DHBs in the South Island are working together to address climate change and promote environmental sustainability to improve the health of current and future populations.
The effects and reality of Climate Change have been highlighted by the definitive reports recently released by the UN’s Intergovernmental Panel on Climate Change, and by activities happening this annual Earth Day (April 22).
The Public Health Partnership (PHP), one of many work streams in an Alliance of South Island DHBs working toward improved South Island population health, has formed a workgroup to support DHBs to actively address sustainability in the delivery of DHB services.
Medical Officer of Health at Public Health South, and member of the new sustainability workgroup, Dr Derek Bell said that although the links between environment and health have long been acknowledged, the health sector increasingly understands the relationship between climate and health.
“Climate change is recognised as one of the most important emerging threats to public health. Examples of associated health effects include those arising from extreme weather events, increased vector-borne diseases, food and water shortages, displaced populations.”
“Mitigating environmental causes of illness and maintaining wellbeing is one of the health sector’s most important preventative measures. Sustainable delivery of health services, to maximise dollars and resources, are important too.”
“DHBs are major infrastructural organisations with large carbon footprints. If we are not able to prioritise environmental sustainability, we will incur massive health, environmental and financial costs downstream,” he said.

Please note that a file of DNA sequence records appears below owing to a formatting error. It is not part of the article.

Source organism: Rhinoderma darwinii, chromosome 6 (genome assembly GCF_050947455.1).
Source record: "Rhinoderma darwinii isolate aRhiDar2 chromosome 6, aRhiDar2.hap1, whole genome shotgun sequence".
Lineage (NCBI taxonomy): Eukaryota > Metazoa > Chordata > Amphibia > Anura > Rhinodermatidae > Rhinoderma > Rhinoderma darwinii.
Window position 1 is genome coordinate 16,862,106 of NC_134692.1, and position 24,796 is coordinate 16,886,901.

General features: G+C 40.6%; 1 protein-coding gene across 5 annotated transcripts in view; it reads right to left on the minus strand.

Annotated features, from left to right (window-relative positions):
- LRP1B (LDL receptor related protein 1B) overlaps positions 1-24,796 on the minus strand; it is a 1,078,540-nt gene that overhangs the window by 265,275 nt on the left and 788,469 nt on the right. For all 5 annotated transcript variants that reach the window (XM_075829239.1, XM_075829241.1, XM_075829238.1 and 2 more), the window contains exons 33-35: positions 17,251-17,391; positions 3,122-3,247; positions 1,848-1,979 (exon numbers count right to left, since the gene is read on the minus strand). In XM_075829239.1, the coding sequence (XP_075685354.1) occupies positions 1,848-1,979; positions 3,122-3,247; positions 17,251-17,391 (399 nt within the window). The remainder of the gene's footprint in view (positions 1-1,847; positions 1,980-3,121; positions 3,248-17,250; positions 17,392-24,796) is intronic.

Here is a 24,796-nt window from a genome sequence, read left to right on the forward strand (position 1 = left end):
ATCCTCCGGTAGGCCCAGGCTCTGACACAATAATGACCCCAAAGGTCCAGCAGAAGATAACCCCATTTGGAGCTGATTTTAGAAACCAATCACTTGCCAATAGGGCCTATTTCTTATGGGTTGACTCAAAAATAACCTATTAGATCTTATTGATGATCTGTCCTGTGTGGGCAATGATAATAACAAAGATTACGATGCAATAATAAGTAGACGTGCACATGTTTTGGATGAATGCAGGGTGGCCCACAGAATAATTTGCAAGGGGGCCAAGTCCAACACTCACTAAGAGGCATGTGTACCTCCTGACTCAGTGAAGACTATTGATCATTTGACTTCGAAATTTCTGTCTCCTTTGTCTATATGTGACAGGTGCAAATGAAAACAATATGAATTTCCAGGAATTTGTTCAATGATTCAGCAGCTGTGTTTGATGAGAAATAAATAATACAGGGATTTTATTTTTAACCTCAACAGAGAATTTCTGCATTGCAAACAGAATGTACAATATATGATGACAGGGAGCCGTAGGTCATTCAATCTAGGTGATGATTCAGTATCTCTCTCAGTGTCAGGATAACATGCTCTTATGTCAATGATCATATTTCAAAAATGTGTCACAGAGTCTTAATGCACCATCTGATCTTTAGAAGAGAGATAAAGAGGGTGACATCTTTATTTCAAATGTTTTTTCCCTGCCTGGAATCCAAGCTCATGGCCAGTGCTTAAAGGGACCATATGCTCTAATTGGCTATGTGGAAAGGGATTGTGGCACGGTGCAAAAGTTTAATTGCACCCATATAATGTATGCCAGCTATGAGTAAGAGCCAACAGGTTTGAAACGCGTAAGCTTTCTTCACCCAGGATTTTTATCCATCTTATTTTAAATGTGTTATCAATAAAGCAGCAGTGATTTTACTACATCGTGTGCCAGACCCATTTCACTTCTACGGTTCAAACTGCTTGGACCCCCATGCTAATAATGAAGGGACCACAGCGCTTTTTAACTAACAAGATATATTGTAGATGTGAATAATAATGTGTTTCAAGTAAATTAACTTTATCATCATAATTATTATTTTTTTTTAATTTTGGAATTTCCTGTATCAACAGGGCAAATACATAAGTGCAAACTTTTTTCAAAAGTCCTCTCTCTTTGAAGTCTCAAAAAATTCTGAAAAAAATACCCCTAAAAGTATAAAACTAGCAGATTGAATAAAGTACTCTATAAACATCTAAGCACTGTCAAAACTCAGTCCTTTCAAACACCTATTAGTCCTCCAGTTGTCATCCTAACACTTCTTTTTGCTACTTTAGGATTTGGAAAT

Characteristic to the South Island Alliance’s ‘whole-of-system’ approach, the Partnership’s work aligns with another work stream, Support Services, which is guiding regional efficiencies and sustainability in laundering and linen usage, food services, procurement, facilities management and engineering, waste and energy.
In SDHB and NMDHB, for example, linen usage principles have been adopted by the DHB’s support services so that linen and laundering are more efficient and use less water and power.
In Canterbury DHB, a sustainability officer is in the process of being recruited, the fourth DHB in New Zealand to make such an appointment.
Dr Bell points to the UK, where a national sustainable approach to health is progressing well.
”While New Zealand has an opportunity to learn from healthcare sustainability initiatives overseas, closer to home Counties Manukau DHB are leading the way nationally with their Certified Emissions Measurement And Reduction Scheme (greenhouse gas emissions reduction) accreditation.
“This shows that our New Zealand healthcare system can show leadership and make a real difference by responding to and mitigating the very real threats to health of climate change.”